Judge Gloria C. Coco, is the first Italian-American woman to sit on the bench in Chicago.
Hers is a story of inspiration, doggedness and bravery. Judge Gloria Coco told her story-a true story of her life- a one-woman play, “Finding Uncle Alfio” performed last Saturday, June 16, at the New York Maple Grove Cemetery.
As with many families that came to thye US, Gloria’s mother, widowed grandmother and uncle were aboard a boat; riding storage from Sicily, they landed at Ellis Island. Uncle Alfio Freddie Manninici, born in 1917, was only four years old when he died while they waited for their papers in 1921. Nobody could tell her where her brother had been buried when the search began in the mid-1990s, until it ended in 2000 at Maple Grove Cemetery in Kew Gardens.
That search metamorphosed into a one-woman show, “Finding Uncle Alfio,” which Coco wrote and has been performing for several years. She shared the true story at Maple Grove Cemetery for the first time on Saturday, June 16.
Coco honed her storytelling skills Northwestern University where she got a degree in radio, television and film while still on the bench in 1994; a talent perhaps inspired by her story. Her assignment was to write a play in a storytelling class as part of her senior project.
“My mother would tell me about these heartfelt sad stories about what it took for her mother and her children to come to the United States where the government first had to decide if it was feasible for them to stay or be sent back,” Coco said.
Although her mother was given a death certificate, it was not clear as to how her brother died or what was done to his body, most likely due to a language barrier.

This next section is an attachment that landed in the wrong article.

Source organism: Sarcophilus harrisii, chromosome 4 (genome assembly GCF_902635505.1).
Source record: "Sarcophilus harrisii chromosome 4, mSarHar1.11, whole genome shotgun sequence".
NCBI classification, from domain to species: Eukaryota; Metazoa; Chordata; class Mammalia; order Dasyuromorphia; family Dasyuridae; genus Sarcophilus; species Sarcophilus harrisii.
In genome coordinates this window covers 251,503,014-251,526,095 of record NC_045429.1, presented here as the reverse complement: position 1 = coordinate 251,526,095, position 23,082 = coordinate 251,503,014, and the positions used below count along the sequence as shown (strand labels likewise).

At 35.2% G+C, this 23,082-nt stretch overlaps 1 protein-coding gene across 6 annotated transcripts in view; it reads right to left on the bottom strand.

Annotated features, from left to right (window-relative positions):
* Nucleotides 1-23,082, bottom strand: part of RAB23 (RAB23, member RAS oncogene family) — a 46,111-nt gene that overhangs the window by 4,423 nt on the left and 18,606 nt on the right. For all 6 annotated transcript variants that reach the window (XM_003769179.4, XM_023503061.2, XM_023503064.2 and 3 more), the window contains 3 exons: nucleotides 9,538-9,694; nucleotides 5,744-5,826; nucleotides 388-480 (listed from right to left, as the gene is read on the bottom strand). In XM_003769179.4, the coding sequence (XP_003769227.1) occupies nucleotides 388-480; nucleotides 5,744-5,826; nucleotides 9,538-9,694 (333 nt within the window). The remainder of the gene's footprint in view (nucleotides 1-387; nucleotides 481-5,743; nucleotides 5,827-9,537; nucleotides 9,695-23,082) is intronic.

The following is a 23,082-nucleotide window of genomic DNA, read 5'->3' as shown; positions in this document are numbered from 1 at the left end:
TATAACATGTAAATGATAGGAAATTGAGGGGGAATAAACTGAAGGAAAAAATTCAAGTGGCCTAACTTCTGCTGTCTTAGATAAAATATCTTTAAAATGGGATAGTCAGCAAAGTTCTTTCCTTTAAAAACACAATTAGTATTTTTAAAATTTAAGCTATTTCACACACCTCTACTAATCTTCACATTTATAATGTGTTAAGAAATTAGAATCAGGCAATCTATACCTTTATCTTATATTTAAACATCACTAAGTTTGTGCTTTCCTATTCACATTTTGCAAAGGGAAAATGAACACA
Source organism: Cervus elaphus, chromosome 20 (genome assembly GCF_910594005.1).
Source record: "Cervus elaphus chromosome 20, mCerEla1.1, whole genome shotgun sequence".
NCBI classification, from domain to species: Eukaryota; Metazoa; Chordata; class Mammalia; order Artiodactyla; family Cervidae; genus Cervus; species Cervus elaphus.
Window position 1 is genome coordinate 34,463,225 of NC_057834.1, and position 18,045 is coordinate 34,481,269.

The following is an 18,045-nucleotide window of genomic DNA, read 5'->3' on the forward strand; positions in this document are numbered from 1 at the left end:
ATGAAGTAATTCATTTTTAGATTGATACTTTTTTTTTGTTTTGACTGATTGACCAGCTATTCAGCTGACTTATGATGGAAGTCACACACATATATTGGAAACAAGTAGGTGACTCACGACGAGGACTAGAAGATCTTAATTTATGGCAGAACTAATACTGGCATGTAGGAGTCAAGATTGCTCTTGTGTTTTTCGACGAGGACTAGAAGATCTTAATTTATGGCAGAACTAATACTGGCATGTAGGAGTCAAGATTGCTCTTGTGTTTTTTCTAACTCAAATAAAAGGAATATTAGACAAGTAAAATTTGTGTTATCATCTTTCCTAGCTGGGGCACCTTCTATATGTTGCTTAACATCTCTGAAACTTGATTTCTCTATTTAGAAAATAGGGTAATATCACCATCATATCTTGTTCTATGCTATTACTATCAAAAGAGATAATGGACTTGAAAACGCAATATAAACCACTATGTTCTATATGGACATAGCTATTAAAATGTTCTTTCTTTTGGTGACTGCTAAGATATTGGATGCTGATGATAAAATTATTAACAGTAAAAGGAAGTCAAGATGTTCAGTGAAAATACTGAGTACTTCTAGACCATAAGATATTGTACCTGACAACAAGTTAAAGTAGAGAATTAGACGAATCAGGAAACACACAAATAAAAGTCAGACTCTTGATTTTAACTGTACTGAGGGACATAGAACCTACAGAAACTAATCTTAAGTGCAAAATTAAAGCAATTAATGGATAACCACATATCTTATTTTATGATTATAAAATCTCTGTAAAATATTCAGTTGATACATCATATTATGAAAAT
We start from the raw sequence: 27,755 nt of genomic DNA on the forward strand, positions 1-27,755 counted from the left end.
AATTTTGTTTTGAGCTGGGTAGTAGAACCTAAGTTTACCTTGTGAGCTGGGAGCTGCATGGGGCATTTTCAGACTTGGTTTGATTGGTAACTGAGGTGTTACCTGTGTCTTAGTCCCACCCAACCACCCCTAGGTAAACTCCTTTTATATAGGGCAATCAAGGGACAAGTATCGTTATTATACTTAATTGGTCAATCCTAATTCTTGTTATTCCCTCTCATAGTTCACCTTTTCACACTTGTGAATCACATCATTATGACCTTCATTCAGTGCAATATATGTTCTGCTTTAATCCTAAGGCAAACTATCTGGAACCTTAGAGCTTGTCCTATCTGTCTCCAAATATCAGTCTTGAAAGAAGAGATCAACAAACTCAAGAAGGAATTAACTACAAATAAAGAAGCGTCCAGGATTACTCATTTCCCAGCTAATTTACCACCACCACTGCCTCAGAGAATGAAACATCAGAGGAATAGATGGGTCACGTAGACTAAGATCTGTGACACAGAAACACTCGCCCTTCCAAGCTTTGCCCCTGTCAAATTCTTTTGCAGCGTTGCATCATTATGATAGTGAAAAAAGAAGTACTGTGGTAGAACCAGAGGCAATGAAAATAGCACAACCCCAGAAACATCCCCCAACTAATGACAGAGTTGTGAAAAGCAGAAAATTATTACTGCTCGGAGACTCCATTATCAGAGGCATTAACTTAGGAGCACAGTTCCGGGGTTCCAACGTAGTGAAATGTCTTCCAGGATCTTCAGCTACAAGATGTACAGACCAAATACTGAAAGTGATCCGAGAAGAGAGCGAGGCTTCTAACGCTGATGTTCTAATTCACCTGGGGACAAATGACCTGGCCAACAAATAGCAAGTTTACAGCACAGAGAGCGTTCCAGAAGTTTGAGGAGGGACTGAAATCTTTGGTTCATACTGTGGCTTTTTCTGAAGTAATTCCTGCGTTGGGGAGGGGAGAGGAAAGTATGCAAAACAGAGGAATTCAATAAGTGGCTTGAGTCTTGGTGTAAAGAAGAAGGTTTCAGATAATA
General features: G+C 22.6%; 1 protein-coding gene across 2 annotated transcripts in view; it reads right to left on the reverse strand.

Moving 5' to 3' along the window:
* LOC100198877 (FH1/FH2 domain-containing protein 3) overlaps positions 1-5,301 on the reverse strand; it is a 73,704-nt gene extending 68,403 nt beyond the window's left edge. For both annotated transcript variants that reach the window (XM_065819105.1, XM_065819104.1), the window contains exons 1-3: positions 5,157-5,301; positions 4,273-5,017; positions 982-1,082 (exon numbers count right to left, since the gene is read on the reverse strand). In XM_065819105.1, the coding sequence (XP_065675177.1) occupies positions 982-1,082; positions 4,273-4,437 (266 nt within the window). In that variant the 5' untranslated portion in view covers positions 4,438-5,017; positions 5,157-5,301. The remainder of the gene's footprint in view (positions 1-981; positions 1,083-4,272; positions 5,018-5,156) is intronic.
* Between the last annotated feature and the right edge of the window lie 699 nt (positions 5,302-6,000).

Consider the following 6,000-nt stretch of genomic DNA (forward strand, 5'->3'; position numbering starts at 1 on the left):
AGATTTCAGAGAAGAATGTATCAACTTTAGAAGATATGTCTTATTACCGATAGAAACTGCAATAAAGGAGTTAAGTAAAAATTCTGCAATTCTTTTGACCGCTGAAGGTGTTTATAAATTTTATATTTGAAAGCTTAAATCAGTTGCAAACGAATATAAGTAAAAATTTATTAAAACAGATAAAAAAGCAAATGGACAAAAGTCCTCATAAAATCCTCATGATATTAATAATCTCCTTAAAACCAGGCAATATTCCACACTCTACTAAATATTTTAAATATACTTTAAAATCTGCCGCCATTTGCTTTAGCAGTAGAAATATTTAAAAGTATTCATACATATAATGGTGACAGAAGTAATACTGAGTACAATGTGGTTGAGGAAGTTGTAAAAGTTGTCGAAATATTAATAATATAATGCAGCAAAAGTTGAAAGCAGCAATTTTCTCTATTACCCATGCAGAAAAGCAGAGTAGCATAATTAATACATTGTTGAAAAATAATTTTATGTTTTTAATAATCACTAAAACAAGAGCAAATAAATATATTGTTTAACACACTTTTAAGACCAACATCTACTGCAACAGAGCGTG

“My mother had a sister, 14 years her elder, who had already come to America which is why they were able to send for the family,” Coco said. “When my mother died in 1993, there were no computers for us to do the seeking. My sisters and I decided to do a search in the ‘40s through the ‘70s where one could only do it by mail and by going through various New York authorities, National Archives and Burial of Vital Statistics.”
The death certificate listed Maple Grove as the burial cemetery and when she went there in 2000, the executive director searched through the ledgers and showed her more handwritten information that included where he was buried.
“It was described to me as a ‘mass grave’ where many of the children of immigrants coming through Ellis Island were buried,” Coco said.
As for her play, “Finding Uncle Alfio” was a smaller portion of a drama, “The Passages of Grace,” that started her acting career first performing at theatre festivals in Chicago.
“There was a book written called ‘Italian Women in Chicago,’ edited by Dominic Candeloro, in which 20 women were asked to write about their Italian heritage,” Coco said. “I was asked to write the story in my mother’s voice. The book was translated into Italian. I then performed my play as part of a book tour for the Italian Senate and then went back to Rome for the 100th anniversary of the death of Mother Francis of Cabrina, the Patron Saint of Immigrants.”
“For every story that you hear about people coming to America as the ‘land of opportunity,’ there were several stories about this country not being ‘the land of hope’, including tragedies of those who did survive,” she added.
A few years ago, Coco connected with historian Carl Ballenas, the president of Friends of Maple Grove, along with Executive Director Helen Day. Ballenas asked Coco if she would perform her play at the Center and Coco obliged.
“As an actor, you become a conduit of human emotion. This is one story that everyone will be able to relate,” she said.